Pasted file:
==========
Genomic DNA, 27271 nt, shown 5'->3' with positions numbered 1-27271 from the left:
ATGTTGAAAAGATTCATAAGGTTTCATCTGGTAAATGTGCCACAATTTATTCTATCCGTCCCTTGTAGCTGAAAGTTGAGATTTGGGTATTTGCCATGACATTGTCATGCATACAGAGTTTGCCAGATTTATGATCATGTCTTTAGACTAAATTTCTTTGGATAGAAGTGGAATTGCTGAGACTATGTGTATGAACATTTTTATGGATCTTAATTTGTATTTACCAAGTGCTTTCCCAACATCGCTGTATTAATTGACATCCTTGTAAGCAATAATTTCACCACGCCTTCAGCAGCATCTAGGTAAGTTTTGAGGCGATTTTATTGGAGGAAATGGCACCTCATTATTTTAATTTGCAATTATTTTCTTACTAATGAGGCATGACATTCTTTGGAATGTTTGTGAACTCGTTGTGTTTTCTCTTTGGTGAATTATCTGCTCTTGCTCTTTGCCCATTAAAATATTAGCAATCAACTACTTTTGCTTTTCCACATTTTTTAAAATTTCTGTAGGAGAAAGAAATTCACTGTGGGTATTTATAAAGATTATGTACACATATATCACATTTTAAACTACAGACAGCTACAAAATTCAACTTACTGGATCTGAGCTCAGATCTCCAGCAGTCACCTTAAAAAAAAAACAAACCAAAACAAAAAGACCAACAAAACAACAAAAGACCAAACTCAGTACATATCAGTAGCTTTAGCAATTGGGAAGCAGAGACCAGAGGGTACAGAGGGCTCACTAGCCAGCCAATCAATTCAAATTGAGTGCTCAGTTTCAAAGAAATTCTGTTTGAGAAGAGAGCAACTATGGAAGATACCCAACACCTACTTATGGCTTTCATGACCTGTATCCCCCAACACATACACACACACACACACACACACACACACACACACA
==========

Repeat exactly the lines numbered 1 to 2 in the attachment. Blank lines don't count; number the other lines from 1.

Genomic DNA, 27271 nt, shown 5'->3' with positions numbered 1-27271 from the left:
ATGTTGAAAAGATTCATAAGGTTTCATCTGGTAAATGTGCCACAATTTATTCTATCCGTCCCTTGTAGCTGAAAGTTGAGATTTGGGTATTTGCCATGACATTGTCATGCATACAGAGTTTGCCAGATTTATGATCATGTCTTTAGACTAAATTTCTTTGGATAGAAGTGGAATTGCTGAGACTATGTGTATGAACATTTTTATGGATCTTAATTTGTATTTACCAAGTGCTTTCCCAACATCGCTGTATTAATTGACATCCTTGTAAGCAATAATTTCACCACGCCTTCAGCAGCATCTAGGTAAGTTTTGAGGCGATTTTATTGGAGGAAATGGCACCTCATTATTTTAATTTGCAATTATTTTCTTACTAATGAGGCATGACATTCTTTGGAATGTTTGTGAACTCGTTGTGTTTTCTCTTTGGTGAATTATCTGCTCTTGCTCTTTGCCCATTAAAATATTAGCAATCAACTACTTTTGCTTTTCCACATTTTTTAAAATTTCTGTAGGAGAAAGAAATTCACTGTGGGTATTTATAAAGATTATGTACACATATATCACATTTTAAACTACAGACAGCTACAAAATTCAACTTACTGGATCTGAGCTCAGATCTCCAGCAGTCACCTTAAAAAAAAAACAAACCAAAACAAAAAGACCAACAAAACAACAAAAGACCAAACTCAGTACATATCAGTAGCTTTAGCAATTGGGAAGCAGAGACCAGAGGGTACAGAGGGCTCACTAGCCAGCCAATCAATTCAAATTGAGTGCTCAGTTTCAAAGAAATTCTGTTTGAGAAGAGAGCAACTATGGAAGATACCCAACACCTACTTATGGCTTTCATGACCTGTATCCCCCAACACATACACACACACACACACACACACACACACACACACA